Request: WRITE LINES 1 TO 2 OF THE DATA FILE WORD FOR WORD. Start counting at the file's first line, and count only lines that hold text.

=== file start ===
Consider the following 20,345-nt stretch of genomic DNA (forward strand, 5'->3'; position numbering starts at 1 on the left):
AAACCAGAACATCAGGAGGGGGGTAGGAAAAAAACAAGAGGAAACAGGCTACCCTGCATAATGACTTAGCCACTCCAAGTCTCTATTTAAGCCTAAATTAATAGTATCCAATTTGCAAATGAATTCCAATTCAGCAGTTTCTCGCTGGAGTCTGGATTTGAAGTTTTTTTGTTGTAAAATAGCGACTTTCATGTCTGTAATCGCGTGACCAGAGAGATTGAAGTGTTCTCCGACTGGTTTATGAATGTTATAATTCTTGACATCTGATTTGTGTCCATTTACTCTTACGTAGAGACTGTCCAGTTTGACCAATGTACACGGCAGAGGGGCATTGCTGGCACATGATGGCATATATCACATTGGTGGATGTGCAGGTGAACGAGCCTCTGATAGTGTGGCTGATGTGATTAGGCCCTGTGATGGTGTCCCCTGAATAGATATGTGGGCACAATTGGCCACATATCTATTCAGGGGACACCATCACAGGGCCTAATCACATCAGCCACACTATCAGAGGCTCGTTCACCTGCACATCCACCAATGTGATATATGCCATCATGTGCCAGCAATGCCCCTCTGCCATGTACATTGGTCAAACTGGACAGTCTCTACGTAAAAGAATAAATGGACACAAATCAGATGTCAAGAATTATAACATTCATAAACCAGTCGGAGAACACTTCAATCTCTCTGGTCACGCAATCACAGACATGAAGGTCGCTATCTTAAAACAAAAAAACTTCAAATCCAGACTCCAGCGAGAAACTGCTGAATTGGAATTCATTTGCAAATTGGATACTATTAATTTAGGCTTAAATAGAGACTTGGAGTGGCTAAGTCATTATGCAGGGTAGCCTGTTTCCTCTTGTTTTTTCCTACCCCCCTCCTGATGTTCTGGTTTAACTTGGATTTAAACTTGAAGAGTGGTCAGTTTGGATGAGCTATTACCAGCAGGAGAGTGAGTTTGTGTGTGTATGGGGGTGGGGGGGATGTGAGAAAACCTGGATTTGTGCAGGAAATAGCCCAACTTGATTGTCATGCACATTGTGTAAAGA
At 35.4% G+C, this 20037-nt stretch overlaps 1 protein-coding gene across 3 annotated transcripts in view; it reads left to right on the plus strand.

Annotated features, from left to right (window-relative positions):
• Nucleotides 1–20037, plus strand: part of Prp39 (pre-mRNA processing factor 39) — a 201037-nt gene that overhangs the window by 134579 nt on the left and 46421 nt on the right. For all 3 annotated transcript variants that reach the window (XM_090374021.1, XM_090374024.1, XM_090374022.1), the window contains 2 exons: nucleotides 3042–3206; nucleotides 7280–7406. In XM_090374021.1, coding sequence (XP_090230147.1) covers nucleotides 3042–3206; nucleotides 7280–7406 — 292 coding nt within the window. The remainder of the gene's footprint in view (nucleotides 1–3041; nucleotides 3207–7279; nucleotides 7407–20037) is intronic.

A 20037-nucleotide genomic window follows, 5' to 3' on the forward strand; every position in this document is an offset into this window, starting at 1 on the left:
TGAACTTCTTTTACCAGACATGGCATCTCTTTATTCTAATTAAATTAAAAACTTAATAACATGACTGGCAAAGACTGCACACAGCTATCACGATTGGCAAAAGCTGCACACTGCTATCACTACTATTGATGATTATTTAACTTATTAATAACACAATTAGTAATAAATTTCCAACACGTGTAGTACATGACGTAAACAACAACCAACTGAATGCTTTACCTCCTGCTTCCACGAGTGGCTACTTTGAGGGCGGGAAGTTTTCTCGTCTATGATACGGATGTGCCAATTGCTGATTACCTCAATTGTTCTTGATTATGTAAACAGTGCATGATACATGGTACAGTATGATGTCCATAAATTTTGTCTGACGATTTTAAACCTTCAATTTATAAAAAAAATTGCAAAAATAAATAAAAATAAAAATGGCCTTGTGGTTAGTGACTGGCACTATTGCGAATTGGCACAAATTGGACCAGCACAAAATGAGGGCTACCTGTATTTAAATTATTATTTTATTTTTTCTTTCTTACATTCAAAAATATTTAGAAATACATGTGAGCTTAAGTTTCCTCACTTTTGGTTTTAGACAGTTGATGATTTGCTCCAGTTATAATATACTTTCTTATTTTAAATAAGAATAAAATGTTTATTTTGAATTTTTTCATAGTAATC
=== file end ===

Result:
Consider the following 20,345-nt stretch of genomic DNA (forward strand, 5'->3'; position numbering starts at 1 on the left):
AAACCAGAACATCAGGAGGGGGGTAGGAAAAAAACAAGAGGAAACAGGCTACCCTGCATAATGACTTAGCCACTCCAAGTCTCTATTTAAGCCTAAATTAATAGTATCCAATTTGCAAATGAATTCCAATTCAGCAGTTTCTCGCTGGAGTCTGGATTTGAAGTTTTTTTGTTGTAAAATAGCGACTTTCATGTCTGTAATCGCGTGACCAGAGAGATTGAAGTGTTCTCCGACTGGTTTATGAATGTTATAATTCTTGACATCTGATTTGTGTCCATTTACTCTTACGTAGAGACTGTCCAGTTTGACCAATGTACACGGCAGAGGGGCATTGCTGGCACATGATGGCATATATCACATTGGTGGATGTGCAGGTGAACGAGCCTCTGATAGTGTGGCTGATGTGATTAGGCCCTGTGATGGTGTCCCCTGAATAGATATGTGGGCACAATTGGCCACATATCTATTCAGGGGACACCATCACAGGGCCTAATCACATCAGCCACACTATCAGAGGCTCGTTCACCTGCACATCCACCAATGTGATATATGCCATCATGTGCCAGCAATGCCCCTCTGCCATGTACATTGGTCAAACTGGACAGTCTCTACGTAAAAGAATAAATGGACACAAATCAGATGTCAAGAATTATAACATTCATAAACCAGTCGGAGAACACTTCAATCTCTCTGGTCACGCAATCACAGACATGAAGGTCGCTATCTTAAAACAAAAAAACTTCAAATCCAGACTCCAGCGAGAAACTGCTGAATTGGAATTCATTTGCAAATTGGATACTATTAATTTAGGCTTAAATAGAGACTTGGAGTGGCTAAGTCATTATGCAGGGTAGCCTGTTTCCTCTTGTTTTTTCCTACCCCCCTCCTGATGTTCTGGTTTAACTTGGATTTAAACTTGAAGAGTGGTCAGTTTGGATGAGCTATTACCAGCAGGAGAGTGAGTTTGTGTGTGTATGGGGGTGGGGGGGATGTGAGAAAACCTGGATTTGTGCAGGAAATAGCCCAACTTGATTGTCATGCACATTGTGTAAAGA